December 21, 1965 [Thunderball]

Sean Connery's Bond seems almost uninterested; he's suave in Thunderball, but it derives from a strange combination of bullying disdain and bored virility. Every woman gives him a second look--but he looks just once, takes a piece, moves on--a super-powered, horn-blaring theme song wailing away in the background, Tom Jones infinitely more excited than Bond himself.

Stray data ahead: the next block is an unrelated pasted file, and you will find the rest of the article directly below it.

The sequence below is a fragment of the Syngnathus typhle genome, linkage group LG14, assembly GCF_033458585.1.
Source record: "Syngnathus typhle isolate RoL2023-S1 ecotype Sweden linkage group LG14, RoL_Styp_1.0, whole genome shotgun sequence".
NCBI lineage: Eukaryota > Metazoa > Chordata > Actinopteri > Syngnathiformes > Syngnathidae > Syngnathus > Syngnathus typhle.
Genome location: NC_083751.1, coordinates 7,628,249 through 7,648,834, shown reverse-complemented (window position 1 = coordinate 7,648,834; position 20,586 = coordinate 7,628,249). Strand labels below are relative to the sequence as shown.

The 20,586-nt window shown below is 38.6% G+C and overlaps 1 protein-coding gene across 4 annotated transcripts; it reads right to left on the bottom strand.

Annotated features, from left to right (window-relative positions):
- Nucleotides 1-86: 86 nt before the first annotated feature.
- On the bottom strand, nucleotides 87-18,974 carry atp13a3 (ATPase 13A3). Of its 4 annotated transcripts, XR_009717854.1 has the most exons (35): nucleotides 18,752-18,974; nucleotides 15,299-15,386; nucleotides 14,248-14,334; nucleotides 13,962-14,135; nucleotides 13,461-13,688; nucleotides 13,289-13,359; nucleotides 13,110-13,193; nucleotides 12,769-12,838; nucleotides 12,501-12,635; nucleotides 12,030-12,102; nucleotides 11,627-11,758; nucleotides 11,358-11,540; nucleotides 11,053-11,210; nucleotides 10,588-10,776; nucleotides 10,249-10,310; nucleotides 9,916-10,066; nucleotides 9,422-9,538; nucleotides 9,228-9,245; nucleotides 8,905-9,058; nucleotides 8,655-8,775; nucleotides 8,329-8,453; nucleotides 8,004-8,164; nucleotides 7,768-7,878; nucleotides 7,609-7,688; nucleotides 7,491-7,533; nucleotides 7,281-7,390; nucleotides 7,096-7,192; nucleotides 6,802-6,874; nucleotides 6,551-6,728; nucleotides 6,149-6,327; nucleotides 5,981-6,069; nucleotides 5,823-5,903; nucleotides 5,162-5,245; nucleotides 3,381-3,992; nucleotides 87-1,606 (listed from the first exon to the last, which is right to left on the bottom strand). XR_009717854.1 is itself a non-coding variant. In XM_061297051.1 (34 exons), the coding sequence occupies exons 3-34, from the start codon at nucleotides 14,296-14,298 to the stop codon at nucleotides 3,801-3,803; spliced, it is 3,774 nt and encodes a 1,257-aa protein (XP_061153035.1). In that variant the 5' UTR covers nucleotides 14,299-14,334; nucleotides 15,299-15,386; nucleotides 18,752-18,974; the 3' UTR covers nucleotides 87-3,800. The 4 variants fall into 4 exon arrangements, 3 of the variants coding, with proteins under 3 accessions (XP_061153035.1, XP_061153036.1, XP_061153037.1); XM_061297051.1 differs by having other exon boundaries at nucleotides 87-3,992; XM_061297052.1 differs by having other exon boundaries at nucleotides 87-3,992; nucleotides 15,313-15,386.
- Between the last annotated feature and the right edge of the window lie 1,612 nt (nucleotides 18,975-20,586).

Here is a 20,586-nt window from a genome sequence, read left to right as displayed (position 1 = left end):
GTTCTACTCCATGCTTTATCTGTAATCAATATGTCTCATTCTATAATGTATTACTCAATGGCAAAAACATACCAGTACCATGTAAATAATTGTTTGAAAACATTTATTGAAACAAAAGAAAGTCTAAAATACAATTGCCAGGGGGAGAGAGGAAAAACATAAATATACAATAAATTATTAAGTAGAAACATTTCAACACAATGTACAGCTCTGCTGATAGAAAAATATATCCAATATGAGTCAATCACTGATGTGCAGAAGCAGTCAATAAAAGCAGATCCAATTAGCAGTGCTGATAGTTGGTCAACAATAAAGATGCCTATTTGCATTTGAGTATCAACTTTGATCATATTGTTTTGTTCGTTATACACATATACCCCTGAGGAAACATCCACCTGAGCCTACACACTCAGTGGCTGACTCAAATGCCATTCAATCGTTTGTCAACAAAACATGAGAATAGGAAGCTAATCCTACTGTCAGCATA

Maybe it's the set of Connery's mouth: I can't tell if he's grimly resolute or vaguely amused--but how could he be both? He has the same look whether he's flying a strapped-on jet-pack, sucking the poison out of a gorgeous girl's foot, spear-gunning SPECTRE henchmen, or winning at the casino. But I don't think it's wooden acting on Connery's part. He simply understands that he's in a comic strip--where everything whirls around the hero while his face remains impassive. It does not move, but waits for the next violent movement. Bond is all instinct; he knows exactly when to apply the proper karate chop, so why fuss about it? He reminds me of Miles Davis, who in performance is attentive but solemn, in complete control of the situation, waiting patiently for his opportunity. Bond's cool is similar, with the added advantage of atomic missles.


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